BM1Q3 Study Guide
6.48 – Trace the transition from tyranny and oligarchy to early democratic forms of government and
back to dictatorship in ancient Greece, including the significance of the development of the idea of
1. Due to growing political and economic unrest among city-states, a tyrant came to power
in Greece around 600 B.C.
2. A Greek tyrant named Peisistratus became popular by giving land to landless farmers.
3. The Age of Pericles was known as a golden age of prosperity, culture, and
4. The form of government practiced by the Athenians is called direct democracy.
5. The Athenian assembly appointed ten generals, who carried out the assembly’s laws.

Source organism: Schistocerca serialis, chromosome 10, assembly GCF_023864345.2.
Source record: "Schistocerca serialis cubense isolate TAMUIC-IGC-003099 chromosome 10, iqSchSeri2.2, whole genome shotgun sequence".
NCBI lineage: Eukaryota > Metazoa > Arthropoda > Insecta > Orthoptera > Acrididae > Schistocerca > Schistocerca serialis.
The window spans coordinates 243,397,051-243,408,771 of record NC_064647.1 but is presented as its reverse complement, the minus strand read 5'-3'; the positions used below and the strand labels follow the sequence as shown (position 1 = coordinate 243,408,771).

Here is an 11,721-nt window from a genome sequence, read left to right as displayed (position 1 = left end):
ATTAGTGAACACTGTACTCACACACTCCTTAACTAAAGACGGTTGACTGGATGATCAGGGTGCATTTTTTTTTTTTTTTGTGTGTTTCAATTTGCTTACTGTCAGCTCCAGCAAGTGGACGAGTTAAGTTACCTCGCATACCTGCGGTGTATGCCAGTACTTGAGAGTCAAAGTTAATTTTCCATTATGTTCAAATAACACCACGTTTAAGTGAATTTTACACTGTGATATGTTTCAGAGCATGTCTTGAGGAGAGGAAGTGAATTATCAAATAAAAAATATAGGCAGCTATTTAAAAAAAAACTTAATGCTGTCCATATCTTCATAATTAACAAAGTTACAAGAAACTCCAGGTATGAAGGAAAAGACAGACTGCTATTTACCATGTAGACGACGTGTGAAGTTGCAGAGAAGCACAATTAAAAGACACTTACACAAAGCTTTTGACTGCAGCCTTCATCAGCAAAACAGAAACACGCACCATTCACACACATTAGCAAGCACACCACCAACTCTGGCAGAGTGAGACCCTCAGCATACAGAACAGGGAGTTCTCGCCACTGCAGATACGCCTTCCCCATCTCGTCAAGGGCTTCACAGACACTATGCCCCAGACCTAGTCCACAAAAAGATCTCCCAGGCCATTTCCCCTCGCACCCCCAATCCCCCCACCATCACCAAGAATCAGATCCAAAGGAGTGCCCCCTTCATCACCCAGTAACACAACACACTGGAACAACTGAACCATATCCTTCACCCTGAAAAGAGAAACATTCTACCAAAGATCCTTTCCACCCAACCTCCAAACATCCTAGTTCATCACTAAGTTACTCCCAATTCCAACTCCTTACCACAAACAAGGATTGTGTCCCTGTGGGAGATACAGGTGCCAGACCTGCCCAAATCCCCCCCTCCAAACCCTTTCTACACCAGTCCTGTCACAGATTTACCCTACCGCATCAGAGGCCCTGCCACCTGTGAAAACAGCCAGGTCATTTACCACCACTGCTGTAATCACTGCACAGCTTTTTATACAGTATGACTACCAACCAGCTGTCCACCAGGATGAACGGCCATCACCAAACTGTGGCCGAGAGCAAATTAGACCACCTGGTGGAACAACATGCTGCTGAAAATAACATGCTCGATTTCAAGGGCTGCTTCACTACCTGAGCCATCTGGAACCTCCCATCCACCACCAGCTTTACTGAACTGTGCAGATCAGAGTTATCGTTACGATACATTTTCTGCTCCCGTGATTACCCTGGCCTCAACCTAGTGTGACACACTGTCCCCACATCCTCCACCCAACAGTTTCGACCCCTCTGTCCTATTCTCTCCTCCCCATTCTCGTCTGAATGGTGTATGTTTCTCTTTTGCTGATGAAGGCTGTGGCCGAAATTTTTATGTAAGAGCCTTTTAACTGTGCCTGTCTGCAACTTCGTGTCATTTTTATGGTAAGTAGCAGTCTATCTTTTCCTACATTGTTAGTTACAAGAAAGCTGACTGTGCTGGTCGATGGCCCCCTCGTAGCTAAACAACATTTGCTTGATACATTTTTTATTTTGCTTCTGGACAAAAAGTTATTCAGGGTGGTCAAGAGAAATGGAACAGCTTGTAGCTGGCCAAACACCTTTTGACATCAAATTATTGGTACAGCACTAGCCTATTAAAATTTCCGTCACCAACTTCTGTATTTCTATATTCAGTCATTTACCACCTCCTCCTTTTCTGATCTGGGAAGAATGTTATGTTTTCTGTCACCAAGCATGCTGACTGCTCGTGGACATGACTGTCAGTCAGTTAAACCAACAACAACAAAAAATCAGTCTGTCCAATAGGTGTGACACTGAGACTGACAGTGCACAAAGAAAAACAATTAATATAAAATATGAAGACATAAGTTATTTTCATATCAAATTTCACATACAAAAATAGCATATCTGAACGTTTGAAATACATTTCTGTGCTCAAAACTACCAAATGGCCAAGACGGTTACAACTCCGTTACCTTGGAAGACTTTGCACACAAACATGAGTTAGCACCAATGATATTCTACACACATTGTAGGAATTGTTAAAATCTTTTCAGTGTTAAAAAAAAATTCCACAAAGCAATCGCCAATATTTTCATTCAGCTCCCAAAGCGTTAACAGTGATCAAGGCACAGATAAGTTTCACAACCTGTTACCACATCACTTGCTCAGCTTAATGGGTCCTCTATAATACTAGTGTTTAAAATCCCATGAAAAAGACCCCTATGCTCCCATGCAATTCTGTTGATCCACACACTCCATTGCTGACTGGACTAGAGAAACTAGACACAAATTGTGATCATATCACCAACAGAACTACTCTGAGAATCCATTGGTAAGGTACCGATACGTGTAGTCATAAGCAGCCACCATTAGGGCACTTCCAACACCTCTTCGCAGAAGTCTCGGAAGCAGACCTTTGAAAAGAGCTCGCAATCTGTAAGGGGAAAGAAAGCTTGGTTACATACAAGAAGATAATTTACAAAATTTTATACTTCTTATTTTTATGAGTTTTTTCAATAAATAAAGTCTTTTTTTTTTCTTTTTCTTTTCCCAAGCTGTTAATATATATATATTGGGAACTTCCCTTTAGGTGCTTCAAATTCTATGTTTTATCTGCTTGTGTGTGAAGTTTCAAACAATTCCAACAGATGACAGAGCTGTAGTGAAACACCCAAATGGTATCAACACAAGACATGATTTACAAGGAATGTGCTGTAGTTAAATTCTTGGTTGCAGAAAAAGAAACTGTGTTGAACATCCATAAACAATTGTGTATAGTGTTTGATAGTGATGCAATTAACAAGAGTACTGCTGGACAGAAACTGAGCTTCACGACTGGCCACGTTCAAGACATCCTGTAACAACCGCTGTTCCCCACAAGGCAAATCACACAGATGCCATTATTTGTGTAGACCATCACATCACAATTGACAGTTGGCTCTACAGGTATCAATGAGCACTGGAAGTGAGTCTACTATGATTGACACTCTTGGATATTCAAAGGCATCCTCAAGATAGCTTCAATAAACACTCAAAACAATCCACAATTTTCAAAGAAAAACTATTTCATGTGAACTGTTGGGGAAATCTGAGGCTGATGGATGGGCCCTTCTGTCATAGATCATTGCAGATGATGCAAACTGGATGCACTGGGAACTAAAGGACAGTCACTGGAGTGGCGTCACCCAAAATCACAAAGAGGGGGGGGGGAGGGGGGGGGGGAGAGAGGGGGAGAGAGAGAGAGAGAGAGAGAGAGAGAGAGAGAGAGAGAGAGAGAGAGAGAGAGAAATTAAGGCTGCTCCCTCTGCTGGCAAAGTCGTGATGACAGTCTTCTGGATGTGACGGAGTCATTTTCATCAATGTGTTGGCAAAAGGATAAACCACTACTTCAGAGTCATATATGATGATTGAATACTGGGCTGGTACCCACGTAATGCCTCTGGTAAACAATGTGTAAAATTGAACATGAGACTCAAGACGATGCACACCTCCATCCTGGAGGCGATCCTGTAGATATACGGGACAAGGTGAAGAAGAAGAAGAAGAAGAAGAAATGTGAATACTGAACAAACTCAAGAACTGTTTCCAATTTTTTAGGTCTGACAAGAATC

6. Under the Greek definition of citizen, only a free, native-born who owned land qualified
for citizenship.
7. The ephors enforced the laws and managed the collection of taxes in Sparta.
8. The Spartans called their enslaved laborers helots, a word that comes from the Greek
word for “capture.”
6.50 - Compare and contrast life in Athens and Sparta
9. Sparta used the military to control its citizens.
10. Sparta’s economy was based on agriculture.
11. Spartan boys served in the military, while Athenian boys went to school.
12. Spartan women were trained in sports, such as wrestling and throwing the javelin.
13. Athens women were trained in spinning, weaving, and other household duties.
14. Sparta had an oligarchy government and Athenians had a democratic government.
15. Sparta was focused on having a perfect military, whereas Athenian daily life revolved
around learning and knowledge.